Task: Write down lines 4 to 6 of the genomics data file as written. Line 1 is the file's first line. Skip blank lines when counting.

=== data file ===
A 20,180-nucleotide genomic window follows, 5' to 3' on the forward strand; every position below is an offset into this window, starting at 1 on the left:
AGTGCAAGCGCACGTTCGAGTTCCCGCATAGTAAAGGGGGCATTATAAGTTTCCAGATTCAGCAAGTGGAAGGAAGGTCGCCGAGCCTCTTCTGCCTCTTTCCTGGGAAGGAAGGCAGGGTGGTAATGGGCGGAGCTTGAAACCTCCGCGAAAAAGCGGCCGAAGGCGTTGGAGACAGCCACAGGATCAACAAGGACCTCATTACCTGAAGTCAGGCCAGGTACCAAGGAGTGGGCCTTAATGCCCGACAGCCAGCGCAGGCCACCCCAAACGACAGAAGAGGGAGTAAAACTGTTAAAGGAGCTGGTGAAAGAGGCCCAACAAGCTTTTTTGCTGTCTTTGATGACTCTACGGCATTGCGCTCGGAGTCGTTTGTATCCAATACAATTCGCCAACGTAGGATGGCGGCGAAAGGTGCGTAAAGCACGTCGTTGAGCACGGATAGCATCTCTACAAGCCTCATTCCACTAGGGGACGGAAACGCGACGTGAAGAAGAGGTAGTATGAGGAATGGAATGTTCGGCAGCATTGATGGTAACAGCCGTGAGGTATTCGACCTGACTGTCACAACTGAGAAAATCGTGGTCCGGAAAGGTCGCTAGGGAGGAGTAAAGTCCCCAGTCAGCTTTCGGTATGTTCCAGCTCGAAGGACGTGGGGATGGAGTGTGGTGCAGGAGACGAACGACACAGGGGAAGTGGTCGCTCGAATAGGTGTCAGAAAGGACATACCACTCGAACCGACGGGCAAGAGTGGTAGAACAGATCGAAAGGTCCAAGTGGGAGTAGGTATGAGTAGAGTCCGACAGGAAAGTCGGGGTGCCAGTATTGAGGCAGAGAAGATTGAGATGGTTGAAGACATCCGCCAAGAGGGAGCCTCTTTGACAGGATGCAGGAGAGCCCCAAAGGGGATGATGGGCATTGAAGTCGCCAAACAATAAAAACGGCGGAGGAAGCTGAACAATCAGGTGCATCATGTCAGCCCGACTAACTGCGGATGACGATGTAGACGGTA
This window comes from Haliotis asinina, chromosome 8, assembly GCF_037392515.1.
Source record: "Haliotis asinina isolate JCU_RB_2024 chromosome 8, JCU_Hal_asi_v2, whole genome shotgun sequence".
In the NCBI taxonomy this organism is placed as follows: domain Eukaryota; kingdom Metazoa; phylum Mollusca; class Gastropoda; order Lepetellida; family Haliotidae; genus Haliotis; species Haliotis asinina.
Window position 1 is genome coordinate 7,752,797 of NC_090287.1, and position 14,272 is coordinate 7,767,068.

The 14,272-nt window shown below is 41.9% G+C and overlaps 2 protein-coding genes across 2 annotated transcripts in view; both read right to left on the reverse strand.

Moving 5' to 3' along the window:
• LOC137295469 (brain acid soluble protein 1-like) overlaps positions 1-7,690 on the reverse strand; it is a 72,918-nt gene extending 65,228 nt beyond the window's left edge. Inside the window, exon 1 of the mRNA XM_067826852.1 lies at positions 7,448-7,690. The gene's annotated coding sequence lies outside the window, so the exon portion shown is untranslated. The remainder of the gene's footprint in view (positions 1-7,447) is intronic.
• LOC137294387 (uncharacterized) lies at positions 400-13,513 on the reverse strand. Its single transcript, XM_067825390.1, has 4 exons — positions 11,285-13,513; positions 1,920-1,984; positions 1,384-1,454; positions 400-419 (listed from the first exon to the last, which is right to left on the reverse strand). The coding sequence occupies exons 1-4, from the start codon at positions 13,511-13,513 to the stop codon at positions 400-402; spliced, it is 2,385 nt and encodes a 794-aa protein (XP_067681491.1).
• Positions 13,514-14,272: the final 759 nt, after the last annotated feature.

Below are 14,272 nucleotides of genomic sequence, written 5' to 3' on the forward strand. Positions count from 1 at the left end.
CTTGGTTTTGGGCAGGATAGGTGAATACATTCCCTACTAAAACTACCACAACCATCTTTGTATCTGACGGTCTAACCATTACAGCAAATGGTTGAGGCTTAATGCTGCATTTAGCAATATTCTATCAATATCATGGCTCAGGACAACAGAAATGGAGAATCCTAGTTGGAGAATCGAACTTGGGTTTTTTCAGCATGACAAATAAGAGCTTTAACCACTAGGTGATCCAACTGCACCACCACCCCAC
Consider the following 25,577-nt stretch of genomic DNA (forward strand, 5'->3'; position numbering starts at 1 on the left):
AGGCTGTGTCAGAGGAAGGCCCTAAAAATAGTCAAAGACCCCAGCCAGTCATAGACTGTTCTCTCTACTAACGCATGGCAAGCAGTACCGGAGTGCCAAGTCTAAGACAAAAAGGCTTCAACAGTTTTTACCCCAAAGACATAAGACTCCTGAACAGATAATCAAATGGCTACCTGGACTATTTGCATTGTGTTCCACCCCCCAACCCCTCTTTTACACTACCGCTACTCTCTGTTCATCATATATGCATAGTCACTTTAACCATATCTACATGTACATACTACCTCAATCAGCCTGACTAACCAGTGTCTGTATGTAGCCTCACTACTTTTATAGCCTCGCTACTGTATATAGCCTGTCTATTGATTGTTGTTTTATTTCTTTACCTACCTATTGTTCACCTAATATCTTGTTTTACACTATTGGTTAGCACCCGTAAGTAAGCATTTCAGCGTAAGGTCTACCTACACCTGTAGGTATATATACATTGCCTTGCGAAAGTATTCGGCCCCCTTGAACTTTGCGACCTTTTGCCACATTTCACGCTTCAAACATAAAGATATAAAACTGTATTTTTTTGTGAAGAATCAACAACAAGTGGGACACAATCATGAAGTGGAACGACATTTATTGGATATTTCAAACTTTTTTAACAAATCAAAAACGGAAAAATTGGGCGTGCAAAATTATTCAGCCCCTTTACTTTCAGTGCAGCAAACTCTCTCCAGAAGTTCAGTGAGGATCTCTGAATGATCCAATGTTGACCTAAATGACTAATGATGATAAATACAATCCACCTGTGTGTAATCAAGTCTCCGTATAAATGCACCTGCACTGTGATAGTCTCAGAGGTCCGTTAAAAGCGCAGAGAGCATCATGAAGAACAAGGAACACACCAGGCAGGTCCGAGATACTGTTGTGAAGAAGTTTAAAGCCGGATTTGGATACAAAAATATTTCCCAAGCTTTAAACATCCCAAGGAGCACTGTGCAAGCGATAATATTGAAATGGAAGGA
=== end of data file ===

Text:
Source record: "Haliotis asinina isolate JCU_RB_2024 chromosome 8, JCU_Hal_asi_v2, whole genome shotgun sequence".
In the NCBI taxonomy this organism is placed as follows: domain Eukaryota; kingdom Metazoa; phylum Mollusca; class Gastropoda; order Lepetellida; family Haliotidae; genus Haliotis; species Haliotis asinina.
Window position 1 is genome coordinate 7,752,797 of NC_090287.1, and position 14,272 is coordinate 7,767,068.